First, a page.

The expected election of Hillary Clinton as the next president of the United States will affect Israel in a great number of ways, but one of them is rather different and unexpected: Her election will certainly influence the question of religion and state here. (…) Members of the Jewish community in the United States have a great interest in what is going on in Israel in the realm of religion and state, mostly on issues such as conversion, marriage and divorce (…). Most American Jews identify themselves as Conservative or Reform (…). But in the eyes of the Israeli Orthodox establishment, they are beyond the pale. Many major Israeli rabbis consider the Reform movement to be “worse than the Christians.” (…) American Jews (…) find it very difficult to accept the power the Haredi establishment wields in Israel, as well as the fact that virtually every non-Haredi alternative is crushed. The Americans’ closeness to Israel stems from the feeling that they have shared values, among other things, and religious pluralism is a central one for them. (…) Reform and Conservative Jews in the United States (…) have been investing in developing their own infrastructure in Israel and in activities aimed at achieving recognition of their rights here. (…) these groups have tried to promote issues such as civil marriage, rights for all Jews, changes in the existing system of religious services, and more. The second way that is open to American Jews who seek to put pressure on Israel is through the U.S. administration. Until now, use of this method has been very limited, if anything. But if Hillary Clinton is elected, this will change. (…) Clinton’s daughter Chelsea is married to a Reform Jew and therefore her children are considered Jewish according to that movement’s interpretation. But they are not recognized as Jews in Israel by the Orthodox rabbinical establishment. So, all of a sudden, the issue of recognizing Reform conversions will become a personal problem for the president of the United States. (…) Maybe, just maybe, Hillary Clinton will be a solution to the issue of religion and state in Israel. (…)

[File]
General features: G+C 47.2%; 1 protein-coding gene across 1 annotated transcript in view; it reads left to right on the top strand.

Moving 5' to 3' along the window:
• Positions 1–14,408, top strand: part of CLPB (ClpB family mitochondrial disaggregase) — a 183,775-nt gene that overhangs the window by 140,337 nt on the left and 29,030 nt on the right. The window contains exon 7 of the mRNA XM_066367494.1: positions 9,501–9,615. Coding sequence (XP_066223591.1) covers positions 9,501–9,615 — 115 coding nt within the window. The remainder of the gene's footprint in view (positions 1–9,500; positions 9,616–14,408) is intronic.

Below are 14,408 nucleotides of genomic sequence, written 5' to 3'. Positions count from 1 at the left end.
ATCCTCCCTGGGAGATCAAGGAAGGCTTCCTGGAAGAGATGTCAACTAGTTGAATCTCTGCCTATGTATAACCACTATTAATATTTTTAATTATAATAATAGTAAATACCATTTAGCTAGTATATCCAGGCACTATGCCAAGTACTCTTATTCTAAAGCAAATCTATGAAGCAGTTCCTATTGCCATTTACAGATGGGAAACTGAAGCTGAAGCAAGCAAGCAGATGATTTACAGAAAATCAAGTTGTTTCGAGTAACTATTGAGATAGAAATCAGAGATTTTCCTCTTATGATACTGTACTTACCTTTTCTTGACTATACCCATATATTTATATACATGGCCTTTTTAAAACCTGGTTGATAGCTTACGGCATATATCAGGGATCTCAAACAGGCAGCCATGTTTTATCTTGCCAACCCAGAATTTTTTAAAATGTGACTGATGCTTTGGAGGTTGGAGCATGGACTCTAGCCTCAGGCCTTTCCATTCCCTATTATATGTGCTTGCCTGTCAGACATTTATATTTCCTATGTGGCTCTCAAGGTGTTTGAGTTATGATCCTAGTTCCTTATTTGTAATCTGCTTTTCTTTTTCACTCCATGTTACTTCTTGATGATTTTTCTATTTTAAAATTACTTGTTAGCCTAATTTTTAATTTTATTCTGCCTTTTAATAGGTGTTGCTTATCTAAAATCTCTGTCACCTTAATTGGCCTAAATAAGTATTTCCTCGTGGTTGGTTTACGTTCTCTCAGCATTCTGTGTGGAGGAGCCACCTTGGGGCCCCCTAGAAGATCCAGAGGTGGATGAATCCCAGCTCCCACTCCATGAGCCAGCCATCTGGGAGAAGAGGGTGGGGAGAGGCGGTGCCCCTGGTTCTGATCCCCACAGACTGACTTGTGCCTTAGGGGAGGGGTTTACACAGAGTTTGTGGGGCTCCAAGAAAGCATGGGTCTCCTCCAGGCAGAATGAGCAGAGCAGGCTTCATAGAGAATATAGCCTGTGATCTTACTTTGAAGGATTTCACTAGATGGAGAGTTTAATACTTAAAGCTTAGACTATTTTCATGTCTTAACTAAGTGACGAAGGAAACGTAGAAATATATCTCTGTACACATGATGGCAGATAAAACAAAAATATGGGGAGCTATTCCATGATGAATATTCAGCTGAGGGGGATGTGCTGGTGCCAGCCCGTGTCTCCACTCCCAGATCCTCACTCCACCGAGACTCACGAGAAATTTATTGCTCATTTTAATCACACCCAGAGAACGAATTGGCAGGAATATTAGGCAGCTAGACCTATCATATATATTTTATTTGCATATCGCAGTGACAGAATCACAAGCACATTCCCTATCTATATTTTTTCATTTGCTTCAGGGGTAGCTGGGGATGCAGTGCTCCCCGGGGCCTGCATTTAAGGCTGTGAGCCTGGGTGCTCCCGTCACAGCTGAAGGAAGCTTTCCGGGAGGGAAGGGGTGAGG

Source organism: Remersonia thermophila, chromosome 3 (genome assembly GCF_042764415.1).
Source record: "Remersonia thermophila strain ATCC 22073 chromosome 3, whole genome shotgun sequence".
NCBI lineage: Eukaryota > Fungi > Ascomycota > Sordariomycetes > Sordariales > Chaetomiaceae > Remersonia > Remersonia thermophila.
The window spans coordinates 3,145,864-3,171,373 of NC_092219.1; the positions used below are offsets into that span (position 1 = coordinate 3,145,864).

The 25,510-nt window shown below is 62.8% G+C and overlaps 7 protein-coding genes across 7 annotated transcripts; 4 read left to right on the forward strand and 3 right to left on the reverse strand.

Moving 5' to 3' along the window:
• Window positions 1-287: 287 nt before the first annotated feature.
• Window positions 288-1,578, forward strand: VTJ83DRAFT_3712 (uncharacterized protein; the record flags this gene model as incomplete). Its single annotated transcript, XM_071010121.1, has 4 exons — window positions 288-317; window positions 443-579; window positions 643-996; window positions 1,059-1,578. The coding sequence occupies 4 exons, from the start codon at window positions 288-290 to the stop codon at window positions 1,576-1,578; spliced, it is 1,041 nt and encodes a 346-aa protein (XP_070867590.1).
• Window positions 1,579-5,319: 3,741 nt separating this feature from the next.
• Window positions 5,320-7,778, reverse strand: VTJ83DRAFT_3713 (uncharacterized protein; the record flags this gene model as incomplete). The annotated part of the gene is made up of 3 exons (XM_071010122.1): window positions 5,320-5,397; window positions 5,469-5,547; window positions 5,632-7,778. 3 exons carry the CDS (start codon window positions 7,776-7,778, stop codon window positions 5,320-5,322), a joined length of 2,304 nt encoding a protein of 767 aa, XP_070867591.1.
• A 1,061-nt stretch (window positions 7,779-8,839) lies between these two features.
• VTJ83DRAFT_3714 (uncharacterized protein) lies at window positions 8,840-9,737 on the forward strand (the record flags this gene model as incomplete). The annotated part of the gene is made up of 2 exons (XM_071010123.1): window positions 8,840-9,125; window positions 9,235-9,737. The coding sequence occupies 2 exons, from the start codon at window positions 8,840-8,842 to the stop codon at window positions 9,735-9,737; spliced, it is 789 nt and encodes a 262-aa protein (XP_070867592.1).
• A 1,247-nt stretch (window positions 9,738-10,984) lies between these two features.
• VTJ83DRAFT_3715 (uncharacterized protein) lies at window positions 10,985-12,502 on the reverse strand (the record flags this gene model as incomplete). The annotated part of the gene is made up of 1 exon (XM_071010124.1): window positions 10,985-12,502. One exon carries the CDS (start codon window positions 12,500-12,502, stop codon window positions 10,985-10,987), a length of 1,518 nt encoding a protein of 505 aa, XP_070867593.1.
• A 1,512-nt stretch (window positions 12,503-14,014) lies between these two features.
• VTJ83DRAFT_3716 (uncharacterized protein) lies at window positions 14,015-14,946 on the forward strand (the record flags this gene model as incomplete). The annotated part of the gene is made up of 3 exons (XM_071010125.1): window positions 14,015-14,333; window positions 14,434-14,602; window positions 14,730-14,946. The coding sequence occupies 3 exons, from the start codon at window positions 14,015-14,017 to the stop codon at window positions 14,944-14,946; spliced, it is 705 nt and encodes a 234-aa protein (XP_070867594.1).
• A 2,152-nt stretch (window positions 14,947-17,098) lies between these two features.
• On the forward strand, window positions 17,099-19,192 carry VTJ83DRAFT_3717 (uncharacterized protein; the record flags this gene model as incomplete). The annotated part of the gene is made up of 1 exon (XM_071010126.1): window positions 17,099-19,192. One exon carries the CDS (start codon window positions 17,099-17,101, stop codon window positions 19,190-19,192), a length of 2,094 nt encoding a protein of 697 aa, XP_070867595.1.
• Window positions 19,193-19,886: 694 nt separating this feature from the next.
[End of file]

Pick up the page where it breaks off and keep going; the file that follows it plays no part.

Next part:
Shuki Friedman, HAA, 17.08.16
The Americans simply don’t care about Israel and the Palestinians